My grading plan has evolved over the years, but I am very happy with it, and I believe that it would improve some of the situations that you face.

First--my district mandates the weight of daily work and unit tests. In my long experience, we've gone from 80/20 tests and daily weights, to 50/50, and now we're at 60/40. I liked 50/50 best because I could average grades in my head, but 60/40 is fine. Students refused to do homework when it was 80/20 because it just didn't count enough.

I divide the daily average in half--participation and assignments (quizzes, activities, and homework). I start participation with the lowest passing grade, which has been lowered this year to 60. Thus students cannot fail simply because they don't participate. Those who are more motivated or gregarious earn 1 point for most things they DO--reading out loud, doing problems, going to the board, etc., up to 5 points per day. If everyone in the class participates, everyone gets a "free" point, with the student putting them over getting a group "thank you". That is the only time that students who max out can get 6 points in one day. At midterm and end of term, I just add up their points and add them to 60. Very easy to calculate. I can do a class in just a couple of minutes. I limit the total that I use for calculating grades to 110, but this year I don't have many who are going way over. Those with 130+ points are usually the students who are competing for the end of year subject awards, so they can get competitive.

For assignments, I use a quick performance rubric that I had to change for this year. I'm ambivalent about it, but I still think it's working. I'm trying to get our students to focus on their GPAs, so I used to use the traditional 4-point scale. With the change to the district plan, I now have 5 = 100, 4 = 90, etc. I have this posted on the wall because the students never remember it. Any valid attempt gets the lowest passing grade, 1 = 60, even if it's wrong. The point is to get them to TRY and keep trying. I assign the values based on the type of assignment. For an easy 5-8 question quiz, you must get all right to make a 5 and drop one level for each question. For more difficult assignments, I can allow a certain number to be missed for each level of the rubric. For more complicated assignments, I can assign scores more subjectively. This works for everything from essays to vocabulary word search puzzles. I can tell whether the work is nearly complete, more than half done, half done, less than half done, or barely started. So any student who attempts the work will have a passing grade, even if they don't get it right. With A/B block scheduling, this allows me to hold students accountable for their assignments when they are due even after an absence--no make up work on most assignments. They must come outside class to make up quizzes.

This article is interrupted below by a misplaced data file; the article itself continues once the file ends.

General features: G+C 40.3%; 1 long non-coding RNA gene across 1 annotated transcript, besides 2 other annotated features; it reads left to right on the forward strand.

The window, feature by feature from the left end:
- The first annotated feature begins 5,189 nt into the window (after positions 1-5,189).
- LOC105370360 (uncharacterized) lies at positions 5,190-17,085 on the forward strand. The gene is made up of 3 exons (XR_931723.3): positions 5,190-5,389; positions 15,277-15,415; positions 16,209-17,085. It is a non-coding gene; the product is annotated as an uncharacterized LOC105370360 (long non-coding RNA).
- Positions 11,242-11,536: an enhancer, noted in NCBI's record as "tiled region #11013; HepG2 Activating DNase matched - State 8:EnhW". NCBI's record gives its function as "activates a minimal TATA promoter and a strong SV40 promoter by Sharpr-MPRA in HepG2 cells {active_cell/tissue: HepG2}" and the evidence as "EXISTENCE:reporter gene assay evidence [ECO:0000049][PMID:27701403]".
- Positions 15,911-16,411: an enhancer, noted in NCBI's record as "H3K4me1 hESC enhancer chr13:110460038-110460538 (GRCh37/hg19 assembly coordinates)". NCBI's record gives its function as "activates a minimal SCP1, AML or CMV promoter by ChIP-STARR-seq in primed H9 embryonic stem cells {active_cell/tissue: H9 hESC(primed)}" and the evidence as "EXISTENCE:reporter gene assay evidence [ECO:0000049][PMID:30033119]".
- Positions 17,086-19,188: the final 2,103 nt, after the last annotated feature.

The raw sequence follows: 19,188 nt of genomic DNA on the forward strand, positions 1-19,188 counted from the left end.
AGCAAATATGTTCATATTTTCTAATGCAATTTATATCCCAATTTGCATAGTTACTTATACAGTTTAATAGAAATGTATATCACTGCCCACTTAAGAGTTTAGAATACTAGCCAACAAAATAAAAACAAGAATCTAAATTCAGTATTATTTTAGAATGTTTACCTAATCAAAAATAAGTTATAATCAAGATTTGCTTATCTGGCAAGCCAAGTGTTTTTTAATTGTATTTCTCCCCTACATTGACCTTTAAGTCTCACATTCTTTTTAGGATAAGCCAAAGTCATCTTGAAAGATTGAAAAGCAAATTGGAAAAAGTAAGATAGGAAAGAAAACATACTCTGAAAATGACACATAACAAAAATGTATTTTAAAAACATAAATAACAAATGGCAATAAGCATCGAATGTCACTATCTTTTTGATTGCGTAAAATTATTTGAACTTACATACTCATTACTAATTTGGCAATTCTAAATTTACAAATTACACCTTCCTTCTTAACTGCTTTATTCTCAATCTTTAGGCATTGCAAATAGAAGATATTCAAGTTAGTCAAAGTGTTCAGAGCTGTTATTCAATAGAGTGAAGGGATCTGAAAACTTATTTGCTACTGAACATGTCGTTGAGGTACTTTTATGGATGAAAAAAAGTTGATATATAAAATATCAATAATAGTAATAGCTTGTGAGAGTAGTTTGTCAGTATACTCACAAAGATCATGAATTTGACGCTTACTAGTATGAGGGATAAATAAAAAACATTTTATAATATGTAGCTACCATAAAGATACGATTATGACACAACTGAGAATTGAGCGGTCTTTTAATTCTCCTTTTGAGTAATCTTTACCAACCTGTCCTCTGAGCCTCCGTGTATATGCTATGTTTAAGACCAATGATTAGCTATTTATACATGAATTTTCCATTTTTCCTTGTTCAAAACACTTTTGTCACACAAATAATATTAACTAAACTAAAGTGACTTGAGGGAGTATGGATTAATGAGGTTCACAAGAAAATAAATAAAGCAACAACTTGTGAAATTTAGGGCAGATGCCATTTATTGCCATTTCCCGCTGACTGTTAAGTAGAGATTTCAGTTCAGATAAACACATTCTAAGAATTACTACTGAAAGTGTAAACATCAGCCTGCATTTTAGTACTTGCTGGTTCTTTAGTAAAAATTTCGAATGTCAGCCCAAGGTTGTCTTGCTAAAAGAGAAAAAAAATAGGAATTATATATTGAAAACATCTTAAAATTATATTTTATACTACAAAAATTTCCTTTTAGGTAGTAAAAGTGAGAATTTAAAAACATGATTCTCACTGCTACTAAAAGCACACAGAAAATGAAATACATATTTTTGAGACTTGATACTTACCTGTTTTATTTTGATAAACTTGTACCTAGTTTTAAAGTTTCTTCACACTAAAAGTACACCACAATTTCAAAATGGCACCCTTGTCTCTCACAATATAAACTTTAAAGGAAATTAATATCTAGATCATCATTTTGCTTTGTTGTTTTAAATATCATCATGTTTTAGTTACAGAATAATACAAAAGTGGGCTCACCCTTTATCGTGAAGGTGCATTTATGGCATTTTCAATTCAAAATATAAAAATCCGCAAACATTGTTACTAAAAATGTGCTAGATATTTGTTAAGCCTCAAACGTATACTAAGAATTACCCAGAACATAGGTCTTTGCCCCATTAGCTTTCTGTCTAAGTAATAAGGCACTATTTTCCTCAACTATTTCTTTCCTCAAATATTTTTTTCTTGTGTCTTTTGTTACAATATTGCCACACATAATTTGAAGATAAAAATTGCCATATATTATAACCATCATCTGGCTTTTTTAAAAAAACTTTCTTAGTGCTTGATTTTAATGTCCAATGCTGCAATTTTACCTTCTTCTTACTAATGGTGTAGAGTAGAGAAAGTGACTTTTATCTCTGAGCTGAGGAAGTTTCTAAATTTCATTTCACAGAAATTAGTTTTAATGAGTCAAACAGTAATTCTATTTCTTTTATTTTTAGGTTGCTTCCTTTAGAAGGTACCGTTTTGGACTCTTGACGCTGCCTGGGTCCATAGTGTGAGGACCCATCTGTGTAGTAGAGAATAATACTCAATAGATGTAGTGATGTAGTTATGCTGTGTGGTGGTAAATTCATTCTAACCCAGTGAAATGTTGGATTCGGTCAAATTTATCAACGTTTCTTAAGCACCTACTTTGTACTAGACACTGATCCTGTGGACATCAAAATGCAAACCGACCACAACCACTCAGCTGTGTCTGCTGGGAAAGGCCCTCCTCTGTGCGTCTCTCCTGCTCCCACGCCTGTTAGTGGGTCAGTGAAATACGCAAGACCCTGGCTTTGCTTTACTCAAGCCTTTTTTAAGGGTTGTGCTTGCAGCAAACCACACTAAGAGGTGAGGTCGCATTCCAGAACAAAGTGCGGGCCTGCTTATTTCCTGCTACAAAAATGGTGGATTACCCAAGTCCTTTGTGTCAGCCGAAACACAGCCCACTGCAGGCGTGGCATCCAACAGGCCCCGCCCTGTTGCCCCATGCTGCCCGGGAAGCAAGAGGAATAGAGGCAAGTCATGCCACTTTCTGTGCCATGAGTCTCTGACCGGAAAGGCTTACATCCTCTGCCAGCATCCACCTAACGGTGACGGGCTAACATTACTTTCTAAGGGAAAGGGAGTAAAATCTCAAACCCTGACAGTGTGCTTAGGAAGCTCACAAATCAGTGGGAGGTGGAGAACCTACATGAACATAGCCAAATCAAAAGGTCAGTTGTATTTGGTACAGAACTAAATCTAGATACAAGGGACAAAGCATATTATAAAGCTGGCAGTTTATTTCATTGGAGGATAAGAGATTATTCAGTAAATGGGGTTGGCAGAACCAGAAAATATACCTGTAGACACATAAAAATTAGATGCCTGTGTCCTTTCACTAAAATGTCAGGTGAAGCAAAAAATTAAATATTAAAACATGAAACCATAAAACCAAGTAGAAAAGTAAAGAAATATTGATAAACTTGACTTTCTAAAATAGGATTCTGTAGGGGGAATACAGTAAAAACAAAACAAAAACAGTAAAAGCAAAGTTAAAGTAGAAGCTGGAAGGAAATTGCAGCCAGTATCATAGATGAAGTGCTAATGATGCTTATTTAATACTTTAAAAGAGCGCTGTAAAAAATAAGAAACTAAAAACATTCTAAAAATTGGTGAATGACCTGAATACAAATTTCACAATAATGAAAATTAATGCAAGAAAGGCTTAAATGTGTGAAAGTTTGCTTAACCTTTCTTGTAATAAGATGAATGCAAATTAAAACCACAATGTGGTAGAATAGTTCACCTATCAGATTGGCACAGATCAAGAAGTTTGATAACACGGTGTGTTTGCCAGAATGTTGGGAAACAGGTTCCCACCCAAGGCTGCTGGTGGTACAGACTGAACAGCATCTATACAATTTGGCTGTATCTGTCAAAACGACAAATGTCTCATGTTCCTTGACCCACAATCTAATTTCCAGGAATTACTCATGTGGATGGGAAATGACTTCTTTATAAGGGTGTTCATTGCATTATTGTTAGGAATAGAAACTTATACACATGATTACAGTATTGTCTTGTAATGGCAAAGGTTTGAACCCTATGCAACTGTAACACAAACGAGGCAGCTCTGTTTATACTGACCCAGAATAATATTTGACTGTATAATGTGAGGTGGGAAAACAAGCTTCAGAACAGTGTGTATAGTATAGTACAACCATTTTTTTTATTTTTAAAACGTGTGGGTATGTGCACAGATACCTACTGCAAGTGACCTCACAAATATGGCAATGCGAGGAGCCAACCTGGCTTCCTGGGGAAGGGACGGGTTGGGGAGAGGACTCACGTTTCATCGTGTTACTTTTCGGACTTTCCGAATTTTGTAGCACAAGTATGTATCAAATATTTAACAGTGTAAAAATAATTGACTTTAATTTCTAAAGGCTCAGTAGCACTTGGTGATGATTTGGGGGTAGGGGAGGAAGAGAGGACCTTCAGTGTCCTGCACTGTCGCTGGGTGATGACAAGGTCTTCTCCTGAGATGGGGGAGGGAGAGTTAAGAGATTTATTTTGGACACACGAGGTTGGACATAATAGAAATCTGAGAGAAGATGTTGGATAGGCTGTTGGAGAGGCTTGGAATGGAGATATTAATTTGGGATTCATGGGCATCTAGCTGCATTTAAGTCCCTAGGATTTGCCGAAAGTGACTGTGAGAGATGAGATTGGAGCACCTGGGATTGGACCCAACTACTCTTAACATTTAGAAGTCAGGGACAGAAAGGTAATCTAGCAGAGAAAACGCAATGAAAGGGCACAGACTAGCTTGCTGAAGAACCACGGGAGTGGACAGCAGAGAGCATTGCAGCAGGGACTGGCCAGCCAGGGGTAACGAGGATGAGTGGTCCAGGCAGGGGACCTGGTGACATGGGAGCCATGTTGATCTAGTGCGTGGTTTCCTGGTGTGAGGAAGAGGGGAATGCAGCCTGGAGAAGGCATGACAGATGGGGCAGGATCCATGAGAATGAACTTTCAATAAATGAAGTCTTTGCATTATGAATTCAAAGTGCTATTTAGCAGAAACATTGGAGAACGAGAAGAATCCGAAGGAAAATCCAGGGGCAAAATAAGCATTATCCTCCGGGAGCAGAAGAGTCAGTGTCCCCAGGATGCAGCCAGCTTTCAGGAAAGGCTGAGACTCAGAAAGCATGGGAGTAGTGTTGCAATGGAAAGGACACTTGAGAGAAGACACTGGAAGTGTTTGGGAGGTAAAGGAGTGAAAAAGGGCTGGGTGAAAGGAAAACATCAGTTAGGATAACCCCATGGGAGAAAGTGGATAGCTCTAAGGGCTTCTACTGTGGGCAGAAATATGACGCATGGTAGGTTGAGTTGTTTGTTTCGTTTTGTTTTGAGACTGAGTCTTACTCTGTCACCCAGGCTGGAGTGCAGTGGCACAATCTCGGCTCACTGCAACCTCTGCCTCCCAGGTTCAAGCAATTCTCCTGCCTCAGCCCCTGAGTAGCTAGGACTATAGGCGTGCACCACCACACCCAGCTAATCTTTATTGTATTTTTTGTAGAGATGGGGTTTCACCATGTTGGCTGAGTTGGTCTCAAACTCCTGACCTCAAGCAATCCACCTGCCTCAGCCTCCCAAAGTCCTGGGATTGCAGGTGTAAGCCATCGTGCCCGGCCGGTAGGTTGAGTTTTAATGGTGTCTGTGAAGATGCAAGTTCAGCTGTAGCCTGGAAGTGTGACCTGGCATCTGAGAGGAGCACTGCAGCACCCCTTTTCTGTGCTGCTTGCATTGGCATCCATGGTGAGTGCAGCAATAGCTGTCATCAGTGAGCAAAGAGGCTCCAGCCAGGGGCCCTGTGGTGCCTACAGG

The students are guaranteed a passing daily grade if they do all their assignments. The assignments are designed to teach them to master the objectives. So they MUST pass their tests. The exams are long and difficult due to the nature of the subject. Some of the objectives are easier than others, and I also have performance objectives where the students must complete a series of tasks. I allow redo's on performance tests, but not on written ones, which have way more points possible than typical tests. Again, the students are limited to 110 if they score more.

All these practices support our mandate to differentiate instruction and assessment, so it makes my administrators happy. It builds in a way for wayward students and slow learners to succeed in the end, which makes parents and counselors happy. It allows me to legitimize passing students whose performance at the beginning of the year was abysmal, but who pull through in the end, which in my mind, is when it really counts, and that makes me happy.

What I've had to give up is something that most of the other teachers really haven't is holding the kids accountable for everything, all the time, in a mathematically determined world. I also give myself a lot more work at the end of the year when the laggards finally get serious. The administration doesn't like all my grade changes, but they do like that the students and parents are happy, and I can always come back and recite the PDs that they had us sit through about differentiated instruction.

Ultimately, any student can pass if he or she demonstrates mastery by the end of the year, so the kids are happy. I've got the reputation for being a teacher who will work with the kids, so that helps with classroom management. Again, I'm happy!

It all sounds complicated, but it's not. Participation starts at 60 every term and goes up. Assignments get a 5/4/3/2/1/0 score, which makes everything easy to average. And tests, (or as one of my children called them, my "long-ass tests"), are designed to flunk children who don't know it and pass those who do.

Having a sense of being able to pass usually helps to motivate those who are not motivated. Just today, one of the boys in my homeroom who has about a 35 average, began making real progress and is planning to make up all the work that he can. He is an orphan who lives with his 19-year-old brother and has no real adult presence in his life. By keeping the door open to him, I have been able to move him along. I wouldn't have been able to do this if I saw him as the reduction of all his grades.